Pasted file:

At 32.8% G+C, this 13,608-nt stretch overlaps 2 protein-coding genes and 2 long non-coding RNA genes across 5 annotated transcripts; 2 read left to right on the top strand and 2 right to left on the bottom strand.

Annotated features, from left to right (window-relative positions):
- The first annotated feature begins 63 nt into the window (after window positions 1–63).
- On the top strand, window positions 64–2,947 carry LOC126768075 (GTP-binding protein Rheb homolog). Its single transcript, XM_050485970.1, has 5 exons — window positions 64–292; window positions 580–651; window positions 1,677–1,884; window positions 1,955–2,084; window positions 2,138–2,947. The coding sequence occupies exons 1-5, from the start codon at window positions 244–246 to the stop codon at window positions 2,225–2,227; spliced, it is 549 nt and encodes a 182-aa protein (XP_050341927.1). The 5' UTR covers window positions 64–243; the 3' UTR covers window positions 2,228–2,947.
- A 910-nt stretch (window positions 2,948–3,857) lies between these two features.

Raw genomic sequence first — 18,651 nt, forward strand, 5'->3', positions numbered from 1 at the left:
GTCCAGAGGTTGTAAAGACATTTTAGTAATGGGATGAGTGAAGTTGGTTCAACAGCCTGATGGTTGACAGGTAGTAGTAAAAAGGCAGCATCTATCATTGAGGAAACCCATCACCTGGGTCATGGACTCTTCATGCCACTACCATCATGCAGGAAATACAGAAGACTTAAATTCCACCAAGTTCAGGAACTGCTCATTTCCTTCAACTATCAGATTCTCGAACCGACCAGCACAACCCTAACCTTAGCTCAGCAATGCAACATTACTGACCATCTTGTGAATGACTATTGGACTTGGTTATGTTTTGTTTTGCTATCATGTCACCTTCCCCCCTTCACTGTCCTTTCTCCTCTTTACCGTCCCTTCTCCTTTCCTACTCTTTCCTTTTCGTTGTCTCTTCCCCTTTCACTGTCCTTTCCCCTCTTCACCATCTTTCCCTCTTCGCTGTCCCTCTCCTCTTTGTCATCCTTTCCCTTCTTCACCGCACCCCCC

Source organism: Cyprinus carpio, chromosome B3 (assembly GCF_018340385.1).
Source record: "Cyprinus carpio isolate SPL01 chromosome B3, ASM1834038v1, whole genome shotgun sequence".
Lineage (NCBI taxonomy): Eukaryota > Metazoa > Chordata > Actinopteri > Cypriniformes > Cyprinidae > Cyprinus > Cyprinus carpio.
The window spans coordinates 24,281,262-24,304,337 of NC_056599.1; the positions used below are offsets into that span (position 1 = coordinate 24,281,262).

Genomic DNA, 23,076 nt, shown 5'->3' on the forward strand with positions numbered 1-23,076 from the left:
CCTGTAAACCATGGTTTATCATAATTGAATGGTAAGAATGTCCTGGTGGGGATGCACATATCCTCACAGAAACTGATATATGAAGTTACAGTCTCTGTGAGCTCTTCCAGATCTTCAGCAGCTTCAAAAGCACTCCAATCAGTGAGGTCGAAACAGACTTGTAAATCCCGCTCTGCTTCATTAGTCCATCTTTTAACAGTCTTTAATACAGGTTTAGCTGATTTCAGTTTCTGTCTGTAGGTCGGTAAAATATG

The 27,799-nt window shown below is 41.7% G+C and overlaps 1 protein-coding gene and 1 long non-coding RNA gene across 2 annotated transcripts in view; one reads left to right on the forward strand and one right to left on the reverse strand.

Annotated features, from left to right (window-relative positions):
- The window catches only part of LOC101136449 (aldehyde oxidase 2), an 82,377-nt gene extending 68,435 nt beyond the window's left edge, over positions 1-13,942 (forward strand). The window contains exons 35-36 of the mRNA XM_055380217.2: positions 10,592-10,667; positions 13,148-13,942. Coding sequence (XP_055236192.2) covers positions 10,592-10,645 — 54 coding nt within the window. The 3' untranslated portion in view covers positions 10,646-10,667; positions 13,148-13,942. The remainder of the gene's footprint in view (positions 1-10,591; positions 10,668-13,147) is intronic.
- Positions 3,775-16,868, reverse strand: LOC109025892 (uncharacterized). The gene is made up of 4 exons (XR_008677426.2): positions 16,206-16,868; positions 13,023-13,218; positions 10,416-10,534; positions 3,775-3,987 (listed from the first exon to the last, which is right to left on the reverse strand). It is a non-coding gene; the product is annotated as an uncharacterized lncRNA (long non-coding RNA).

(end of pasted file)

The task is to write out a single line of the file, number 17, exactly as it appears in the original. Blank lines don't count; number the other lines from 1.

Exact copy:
- Positions 3,775-16,868, reverse strand: LOC109025892 (uncharacterized). The gene is made up of 4 exons (XR_008677426.2): positions 16,206-16,868; positions 13,023-13,218; positions 10,416-10,534; positions 3,775-3,987 (listed from the first exon to the last, which is right to left on the reverse strand). It is a non-coding gene; the product is annotated as an uncharacterized lncRNA (long non-coding RNA).